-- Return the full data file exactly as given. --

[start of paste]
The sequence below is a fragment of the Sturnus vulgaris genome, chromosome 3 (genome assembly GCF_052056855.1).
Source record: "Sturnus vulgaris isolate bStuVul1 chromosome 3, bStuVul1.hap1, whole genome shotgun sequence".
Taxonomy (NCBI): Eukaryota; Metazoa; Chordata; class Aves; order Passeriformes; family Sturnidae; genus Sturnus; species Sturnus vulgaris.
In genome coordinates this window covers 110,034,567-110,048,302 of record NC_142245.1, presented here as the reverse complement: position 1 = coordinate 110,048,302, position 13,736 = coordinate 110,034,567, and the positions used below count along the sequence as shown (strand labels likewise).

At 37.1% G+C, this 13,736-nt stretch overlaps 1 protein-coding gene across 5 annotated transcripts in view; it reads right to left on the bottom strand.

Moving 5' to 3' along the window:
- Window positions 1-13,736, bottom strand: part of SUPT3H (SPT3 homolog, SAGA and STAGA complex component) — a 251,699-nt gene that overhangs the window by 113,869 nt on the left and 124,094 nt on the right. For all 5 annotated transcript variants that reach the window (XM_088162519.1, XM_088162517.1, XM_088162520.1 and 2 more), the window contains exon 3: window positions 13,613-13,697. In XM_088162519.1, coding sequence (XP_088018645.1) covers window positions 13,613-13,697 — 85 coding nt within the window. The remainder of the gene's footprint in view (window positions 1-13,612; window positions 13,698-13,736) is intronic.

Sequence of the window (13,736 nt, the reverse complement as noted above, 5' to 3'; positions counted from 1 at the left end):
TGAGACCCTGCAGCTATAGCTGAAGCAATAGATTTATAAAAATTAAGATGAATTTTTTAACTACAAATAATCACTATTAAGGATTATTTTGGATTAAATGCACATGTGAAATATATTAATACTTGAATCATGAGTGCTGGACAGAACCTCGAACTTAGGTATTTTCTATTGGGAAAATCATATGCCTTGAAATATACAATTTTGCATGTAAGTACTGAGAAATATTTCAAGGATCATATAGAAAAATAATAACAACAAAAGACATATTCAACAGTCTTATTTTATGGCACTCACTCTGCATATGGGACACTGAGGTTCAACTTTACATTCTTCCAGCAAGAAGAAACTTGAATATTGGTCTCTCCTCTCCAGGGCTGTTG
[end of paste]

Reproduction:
The sequence below is a fragment of the Sturnus vulgaris genome, chromosome 3 (genome assembly GCF_052056855.1).
Source record: "Sturnus vulgaris isolate bStuVul1 chromosome 3, bStuVul1.hap1, whole genome shotgun sequence".
Taxonomy (NCBI): Eukaryota; Metazoa; Chordata; class Aves; order Passeriformes; family Sturnidae; genus Sturnus; species Sturnus vulgaris.
In genome coordinates this window covers 110,034,567-110,048,302 of record NC_142245.1, presented here as the reverse complement: position 1 = coordinate 110,048,302, position 13,736 = coordinate 110,034,567, and the positions used below count along the sequence as shown (strand labels likewise).

At 37.1% G+C, this 13,736-nt stretch overlaps 1 protein-coding gene across 5 annotated transcripts in view; it reads right to left on the bottom strand.

Moving 5' to 3' along the window:
- Window positions 1-13,736, bottom strand: part of SUPT3H (SPT3 homolog, SAGA and STAGA complex component) — a 251,699-nt gene that overhangs the window by 113,869 nt on the left and 124,094 nt on the right. For all 5 annotated transcript variants that reach the window (XM_088162519.1, XM_088162517.1, XM_088162520.1 and 2 more), the window contains exon 3: window positions 13,613-13,697. In XM_088162519.1, coding sequence (XP_088018645.1) covers window positions 13,613-13,697 — 85 coding nt within the window. The remainder of the gene's footprint in view (window positions 1-13,612; window positions 13,698-13,736) is intronic.

Sequence of the window (13,736 nt, the reverse complement as noted above, 5' to 3'; positions counted from 1 at the left end):
TGAGACCCTGCAGCTATAGCTGAAGCAATAGATTTATAAAAATTAAGATGAATTTTTTAACTACAAATAATCACTATTAAGGATTATTTTGGATTAAATGCACATGTGAAATATATTAATACTTGAATCATGAGTGCTGGACAGAACCTCGAACTTAGGTATTTTCTATTGGGAAAATCATATGCCTTGAAATATACAATTTTGCATGTAAGTACTGAGAAATATTTCAAGGATCATATAGAAAAATAATAACAACAAAAGACATATTCAACAGTCTTATTTTATGGCACTCACTCTGCATATGGGACACTGAGGTTCAACTTTACATTCTTCCAGCAAGAAGAAACTTGAATATTGGTCTCTCCTCTCCAGGGCTGTTG